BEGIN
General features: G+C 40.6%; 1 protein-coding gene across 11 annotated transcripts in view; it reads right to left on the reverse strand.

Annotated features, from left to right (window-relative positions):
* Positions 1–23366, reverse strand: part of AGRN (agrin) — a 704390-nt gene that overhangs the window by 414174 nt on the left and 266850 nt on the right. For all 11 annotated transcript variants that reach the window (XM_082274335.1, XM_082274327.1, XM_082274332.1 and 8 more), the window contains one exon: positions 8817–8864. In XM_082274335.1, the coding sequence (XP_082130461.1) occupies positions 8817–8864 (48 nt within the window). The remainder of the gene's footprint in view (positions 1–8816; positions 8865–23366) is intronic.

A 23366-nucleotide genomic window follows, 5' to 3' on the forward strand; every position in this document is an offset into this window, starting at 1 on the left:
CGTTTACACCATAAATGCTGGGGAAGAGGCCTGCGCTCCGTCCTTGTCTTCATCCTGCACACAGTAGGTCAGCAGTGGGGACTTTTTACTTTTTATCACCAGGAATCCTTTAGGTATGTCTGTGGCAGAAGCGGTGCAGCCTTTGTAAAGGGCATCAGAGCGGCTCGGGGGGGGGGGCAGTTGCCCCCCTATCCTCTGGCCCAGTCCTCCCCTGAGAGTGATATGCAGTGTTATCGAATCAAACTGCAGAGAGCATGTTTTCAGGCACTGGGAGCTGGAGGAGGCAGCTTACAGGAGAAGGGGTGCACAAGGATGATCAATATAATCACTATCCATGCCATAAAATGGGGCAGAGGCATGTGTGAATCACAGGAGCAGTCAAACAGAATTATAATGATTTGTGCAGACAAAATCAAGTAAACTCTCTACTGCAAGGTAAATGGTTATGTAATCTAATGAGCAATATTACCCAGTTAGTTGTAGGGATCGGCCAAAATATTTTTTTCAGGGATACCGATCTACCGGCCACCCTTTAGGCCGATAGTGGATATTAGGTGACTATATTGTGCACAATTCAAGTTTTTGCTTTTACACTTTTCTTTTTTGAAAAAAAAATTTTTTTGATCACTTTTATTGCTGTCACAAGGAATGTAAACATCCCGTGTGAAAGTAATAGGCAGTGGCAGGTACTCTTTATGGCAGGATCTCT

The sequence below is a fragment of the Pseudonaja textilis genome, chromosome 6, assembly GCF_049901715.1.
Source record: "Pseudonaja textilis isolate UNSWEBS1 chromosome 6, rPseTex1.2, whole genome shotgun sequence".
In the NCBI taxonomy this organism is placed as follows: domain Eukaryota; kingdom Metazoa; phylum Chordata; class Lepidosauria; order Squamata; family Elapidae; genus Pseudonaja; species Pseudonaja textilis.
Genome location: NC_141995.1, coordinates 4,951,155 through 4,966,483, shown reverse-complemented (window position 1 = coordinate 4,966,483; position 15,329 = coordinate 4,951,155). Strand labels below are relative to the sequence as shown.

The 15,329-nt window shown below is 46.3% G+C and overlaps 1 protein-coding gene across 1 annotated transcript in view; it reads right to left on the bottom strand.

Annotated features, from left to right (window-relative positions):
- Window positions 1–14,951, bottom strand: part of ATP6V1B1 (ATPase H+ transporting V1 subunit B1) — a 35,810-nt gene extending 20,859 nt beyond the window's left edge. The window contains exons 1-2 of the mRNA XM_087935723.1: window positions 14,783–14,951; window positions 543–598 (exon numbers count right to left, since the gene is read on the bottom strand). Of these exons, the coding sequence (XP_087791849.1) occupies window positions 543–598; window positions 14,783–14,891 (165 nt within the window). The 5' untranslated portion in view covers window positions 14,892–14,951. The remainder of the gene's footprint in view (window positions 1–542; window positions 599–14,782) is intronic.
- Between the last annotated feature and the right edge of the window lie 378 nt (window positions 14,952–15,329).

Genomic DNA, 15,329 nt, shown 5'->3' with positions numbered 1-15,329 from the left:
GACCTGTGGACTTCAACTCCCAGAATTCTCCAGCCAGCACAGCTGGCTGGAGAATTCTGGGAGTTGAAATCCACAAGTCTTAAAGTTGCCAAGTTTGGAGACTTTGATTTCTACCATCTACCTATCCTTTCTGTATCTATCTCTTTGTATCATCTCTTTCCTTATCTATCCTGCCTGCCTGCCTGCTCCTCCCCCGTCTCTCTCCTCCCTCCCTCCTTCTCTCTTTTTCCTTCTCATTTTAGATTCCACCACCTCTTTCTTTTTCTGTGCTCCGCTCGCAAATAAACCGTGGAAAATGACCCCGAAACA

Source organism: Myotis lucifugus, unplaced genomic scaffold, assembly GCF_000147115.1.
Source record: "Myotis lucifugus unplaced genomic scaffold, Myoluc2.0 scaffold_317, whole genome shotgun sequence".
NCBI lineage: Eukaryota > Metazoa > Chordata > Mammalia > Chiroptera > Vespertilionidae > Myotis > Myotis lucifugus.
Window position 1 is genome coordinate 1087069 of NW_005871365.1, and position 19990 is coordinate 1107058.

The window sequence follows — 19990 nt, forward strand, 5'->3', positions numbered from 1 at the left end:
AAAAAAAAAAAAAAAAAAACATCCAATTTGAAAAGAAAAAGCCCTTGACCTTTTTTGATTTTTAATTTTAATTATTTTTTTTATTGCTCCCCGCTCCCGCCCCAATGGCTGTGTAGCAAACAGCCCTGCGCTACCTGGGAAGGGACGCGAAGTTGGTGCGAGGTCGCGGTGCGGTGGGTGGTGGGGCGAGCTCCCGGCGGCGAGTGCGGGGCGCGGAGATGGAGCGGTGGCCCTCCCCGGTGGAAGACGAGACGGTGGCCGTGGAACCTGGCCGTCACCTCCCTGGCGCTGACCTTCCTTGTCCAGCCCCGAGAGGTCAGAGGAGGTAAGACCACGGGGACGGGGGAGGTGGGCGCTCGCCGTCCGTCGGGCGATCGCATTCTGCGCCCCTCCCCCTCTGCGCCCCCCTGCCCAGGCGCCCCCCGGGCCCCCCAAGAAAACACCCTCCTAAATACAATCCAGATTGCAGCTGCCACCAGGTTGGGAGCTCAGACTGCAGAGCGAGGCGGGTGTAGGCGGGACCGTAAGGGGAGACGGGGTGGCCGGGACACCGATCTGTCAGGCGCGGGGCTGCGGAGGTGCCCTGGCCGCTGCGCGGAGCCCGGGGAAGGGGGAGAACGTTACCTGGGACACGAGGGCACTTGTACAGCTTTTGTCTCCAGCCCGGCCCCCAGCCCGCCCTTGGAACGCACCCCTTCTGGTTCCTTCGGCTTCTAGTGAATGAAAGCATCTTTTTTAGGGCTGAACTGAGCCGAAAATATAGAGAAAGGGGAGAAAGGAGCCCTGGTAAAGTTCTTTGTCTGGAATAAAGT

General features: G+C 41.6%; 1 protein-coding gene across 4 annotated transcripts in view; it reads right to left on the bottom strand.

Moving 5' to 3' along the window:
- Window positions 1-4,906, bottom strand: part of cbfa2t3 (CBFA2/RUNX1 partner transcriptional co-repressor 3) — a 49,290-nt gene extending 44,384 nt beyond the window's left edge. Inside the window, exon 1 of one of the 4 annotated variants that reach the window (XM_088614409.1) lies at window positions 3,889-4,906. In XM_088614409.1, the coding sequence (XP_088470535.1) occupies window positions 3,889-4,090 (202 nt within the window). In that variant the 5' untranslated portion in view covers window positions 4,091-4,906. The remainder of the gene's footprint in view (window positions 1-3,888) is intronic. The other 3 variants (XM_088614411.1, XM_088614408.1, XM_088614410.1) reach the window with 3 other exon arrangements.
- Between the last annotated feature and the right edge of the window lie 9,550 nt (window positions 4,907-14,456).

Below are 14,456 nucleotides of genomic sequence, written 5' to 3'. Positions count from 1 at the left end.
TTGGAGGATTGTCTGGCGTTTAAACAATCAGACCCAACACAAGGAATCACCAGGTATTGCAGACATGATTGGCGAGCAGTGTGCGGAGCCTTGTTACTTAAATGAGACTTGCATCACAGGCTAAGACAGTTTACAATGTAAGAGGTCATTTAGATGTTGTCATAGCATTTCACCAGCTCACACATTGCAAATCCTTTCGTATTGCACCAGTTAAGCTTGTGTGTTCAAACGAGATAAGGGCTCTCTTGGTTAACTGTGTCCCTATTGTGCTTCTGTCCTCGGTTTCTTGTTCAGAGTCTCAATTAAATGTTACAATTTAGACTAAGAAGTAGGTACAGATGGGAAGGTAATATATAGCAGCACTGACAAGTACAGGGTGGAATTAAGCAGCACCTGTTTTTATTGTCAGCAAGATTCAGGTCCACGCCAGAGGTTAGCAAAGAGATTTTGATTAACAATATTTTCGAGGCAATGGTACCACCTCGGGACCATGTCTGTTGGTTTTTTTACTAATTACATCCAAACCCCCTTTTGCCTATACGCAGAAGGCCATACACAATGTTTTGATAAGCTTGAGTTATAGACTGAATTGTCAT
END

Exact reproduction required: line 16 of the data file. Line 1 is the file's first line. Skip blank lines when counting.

Source organism: Myotis lucifugus, unplaced genomic scaffold, assembly GCF_000147115.1.